Collaborative Family Law

Family Law Alternatives

Collaborative family law is a form of dispute resolution that can alleviate unnecessary suffering caused by the “win at all costs” trap in divorce litigation. The collaborative divorce process is preferred by a growing number of married couples today.

But is collaborative family law or a collaborative divorce process right for you?

Chris A. Spofford has represented many married couples going through the collaborative divorce process, and he has also helped many decide not to take that path. Chris will listen to your situation and help you decide the best path for you and the ones you care about the most in this trying time.

Here’s how the collaborative divorce process works

Parties, with their attorneys, contractually agree at the outset to settle any disputes without going to court. Attorneys for both parties agree to assist them in resolving conflict or legal issues using cooperative strategies, rather than the typical adversarial techniques, and without family law litigation.

To be “adverse” means to oppose, while “advocating” means speaking up for.

Advantages. Spouses avoid the lengthy, costly and intrusive discovery step in the litigation process by agreeing to disclose all the information required for a sensible, fair settlement. Usually, this results in a less destructive, more dignified divorce at a cost that can be much lower than a divorce disputed in court.

Non-adversarial participation by attorneys allows the parties and attorneys to use the more positive aspects of the legal process not often seen in adversarial proceedings, such as:

  • Rational analysis
  • Creative problem solving
  • Generating multiple options
  • Maintaining a positive context for settlement and
  • Building a foundation for long-term co-parenting

Attorneys associated with the collaborative family law and the collaborative divorce process are known as skillful practitioners who honor promises and practice in good faith. Since one of the tenets of collaborative family law is civility in a private setting, the long-standing relationship among attorneys in this group increases the likelihood of a successful settlement.

Taking the first step in the collaborative family law process

The first step in the collaborative divorce process is to determine what you have (such as assets and income) using an informal, trust-based “share and verify” approach. This is an improvement on the usual expensive and divisive legal procedures necessary in an adversarial proceeding to get this information. You are asked to disclose this information voluntarily and to verify it with documentation and tax returns. If an expert (such as a tax consultant or a pension evaluator) is needed, the choice is an agreed one.

At what are known as “4-way conferences,” the parties and their collaborative family lawyers (and sometimes other professionals) sit around a table and discuss the issues and seek ways to create or arrive at agreement. They brainstorm any and all possible solutions. All parties focus on ways to resolve the problem, whether it be time with your children or financial, instead of seeing the other party as the problem and attacking, which rarely works well.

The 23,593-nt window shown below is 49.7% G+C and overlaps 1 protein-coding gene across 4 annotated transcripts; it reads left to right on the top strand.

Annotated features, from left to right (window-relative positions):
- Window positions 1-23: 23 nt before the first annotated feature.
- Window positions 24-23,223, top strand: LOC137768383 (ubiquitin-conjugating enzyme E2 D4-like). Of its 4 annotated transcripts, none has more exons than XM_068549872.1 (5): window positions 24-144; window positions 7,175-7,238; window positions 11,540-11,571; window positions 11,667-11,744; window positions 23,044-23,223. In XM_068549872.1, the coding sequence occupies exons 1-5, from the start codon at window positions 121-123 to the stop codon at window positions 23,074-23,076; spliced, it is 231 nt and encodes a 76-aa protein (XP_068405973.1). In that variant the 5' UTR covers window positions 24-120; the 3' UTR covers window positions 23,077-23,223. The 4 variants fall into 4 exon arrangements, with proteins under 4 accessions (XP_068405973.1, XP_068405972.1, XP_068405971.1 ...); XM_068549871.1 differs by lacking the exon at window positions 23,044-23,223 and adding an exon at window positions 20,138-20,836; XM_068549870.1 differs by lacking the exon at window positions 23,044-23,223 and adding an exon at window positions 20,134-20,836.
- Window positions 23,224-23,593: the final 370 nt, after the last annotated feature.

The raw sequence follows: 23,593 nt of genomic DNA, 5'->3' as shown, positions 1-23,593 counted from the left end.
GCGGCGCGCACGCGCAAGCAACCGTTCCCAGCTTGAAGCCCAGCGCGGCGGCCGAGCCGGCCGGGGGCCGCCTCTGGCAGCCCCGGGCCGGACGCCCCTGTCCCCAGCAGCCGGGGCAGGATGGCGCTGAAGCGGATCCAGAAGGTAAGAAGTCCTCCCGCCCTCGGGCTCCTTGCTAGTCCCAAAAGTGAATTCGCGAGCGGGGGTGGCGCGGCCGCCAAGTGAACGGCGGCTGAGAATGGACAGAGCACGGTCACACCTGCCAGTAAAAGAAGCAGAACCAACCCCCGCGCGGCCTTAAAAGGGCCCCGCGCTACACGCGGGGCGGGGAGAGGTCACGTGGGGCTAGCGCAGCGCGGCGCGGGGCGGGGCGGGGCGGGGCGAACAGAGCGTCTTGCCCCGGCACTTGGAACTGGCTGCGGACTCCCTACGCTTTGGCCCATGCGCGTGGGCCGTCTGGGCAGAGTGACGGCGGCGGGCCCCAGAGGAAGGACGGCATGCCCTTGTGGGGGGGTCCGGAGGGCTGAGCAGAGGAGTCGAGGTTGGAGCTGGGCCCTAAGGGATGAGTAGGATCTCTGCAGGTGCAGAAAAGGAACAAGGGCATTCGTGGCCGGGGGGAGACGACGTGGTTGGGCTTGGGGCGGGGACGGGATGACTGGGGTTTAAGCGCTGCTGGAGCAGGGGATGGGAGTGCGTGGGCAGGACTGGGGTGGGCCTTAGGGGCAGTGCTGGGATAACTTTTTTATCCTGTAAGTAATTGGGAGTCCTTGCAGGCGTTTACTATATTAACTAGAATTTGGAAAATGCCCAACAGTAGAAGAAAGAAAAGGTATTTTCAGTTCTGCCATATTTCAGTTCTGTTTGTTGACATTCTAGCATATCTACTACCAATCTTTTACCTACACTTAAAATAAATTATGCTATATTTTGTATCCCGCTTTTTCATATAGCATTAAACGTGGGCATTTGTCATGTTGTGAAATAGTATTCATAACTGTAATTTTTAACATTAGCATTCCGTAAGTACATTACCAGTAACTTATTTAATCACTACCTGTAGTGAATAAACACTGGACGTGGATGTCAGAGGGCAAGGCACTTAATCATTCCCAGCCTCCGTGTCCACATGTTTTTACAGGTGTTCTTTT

Each spouse often starts seeing things more from their spouse’s position.

When you reach an agreement through collaborative law, one of the lawyers drafts legal documents to convert your  informal agreements into legally binding ones which are then submitted to the Court  without having to go through a long court hearing.

What happens if a settlement can’t be reached?

If the parties cannot arrive at a settlement through the collaborative law approach, the collaborative lawyers withdraw from the case and you are free to hire trial attorneys to tackle your issues in court. That way, you will have had the best representation for each phase of the proceeding.

Any person approaching a divorce situation should talk with a collaborative lawyer to get an assessment of his or her situation to see if it might be settled without litigation. The earlier this is done, the more chance there is for the other party to be oriented toward a settlement approach.

No matter what approach is chosen, a collaborative lawyer is a valuable ally.

Contact Chris Spofford to explore the possibility of collaborative family law or collaborative divorce to help you through your difficult situation. Chris was one of the first lawyers in Texas to be trained in collaborative family law. He has participated in numerous Family Law cases using the collaborative model. He is a member of the International Association of Collaborative Professionals and is a member of the first Collaborative Law practice group formed in the Houston area.